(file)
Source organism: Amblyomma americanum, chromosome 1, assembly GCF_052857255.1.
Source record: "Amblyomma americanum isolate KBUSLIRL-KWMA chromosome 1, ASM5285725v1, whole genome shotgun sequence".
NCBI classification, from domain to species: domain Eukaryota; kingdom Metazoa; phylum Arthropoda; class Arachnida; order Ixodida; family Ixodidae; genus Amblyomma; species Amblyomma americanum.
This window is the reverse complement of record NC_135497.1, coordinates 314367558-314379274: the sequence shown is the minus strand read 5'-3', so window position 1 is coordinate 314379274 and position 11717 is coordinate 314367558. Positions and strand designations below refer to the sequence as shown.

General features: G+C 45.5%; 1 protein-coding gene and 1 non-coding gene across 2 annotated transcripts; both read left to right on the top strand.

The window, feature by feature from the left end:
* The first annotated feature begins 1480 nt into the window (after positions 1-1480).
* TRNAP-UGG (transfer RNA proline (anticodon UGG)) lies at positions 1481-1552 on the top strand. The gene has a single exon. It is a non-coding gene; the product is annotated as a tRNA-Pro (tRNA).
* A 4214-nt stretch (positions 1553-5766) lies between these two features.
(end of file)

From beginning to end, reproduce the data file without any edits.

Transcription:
Source organism: Amblyomma americanum, chromosome 1, assembly GCF_052857255.1.
Source record: "Amblyomma americanum isolate KBUSLIRL-KWMA chromosome 1, ASM5285725v1, whole genome shotgun sequence".
NCBI classification, from domain to species: domain Eukaryota; kingdom Metazoa; phylum Arthropoda; class Arachnida; order Ixodida; family Ixodidae; genus Amblyomma; species Amblyomma americanum.
This window is the reverse complement of record NC_135497.1, coordinates 314367558-314379274: the sequence shown is the minus strand read 5'-3', so window position 1 is coordinate 314379274 and position 11717 is coordinate 314367558. Positions and strand designations below refer to the sequence as shown.

General features: G+C 45.5%; 1 protein-coding gene and 1 non-coding gene across 2 annotated transcripts; both read left to right on the top strand.

The window, feature by feature from the left end:
* The first annotated feature begins 1480 nt into the window (after positions 1-1480).
* TRNAP-UGG (transfer RNA proline (anticodon UGG)) lies at positions 1481-1552 on the top strand. The gene has a single exon. It is a non-coding gene; the product is annotated as a tRNA-Pro (tRNA).
* A 4214-nt stretch (positions 1553-5766) lies between these two features.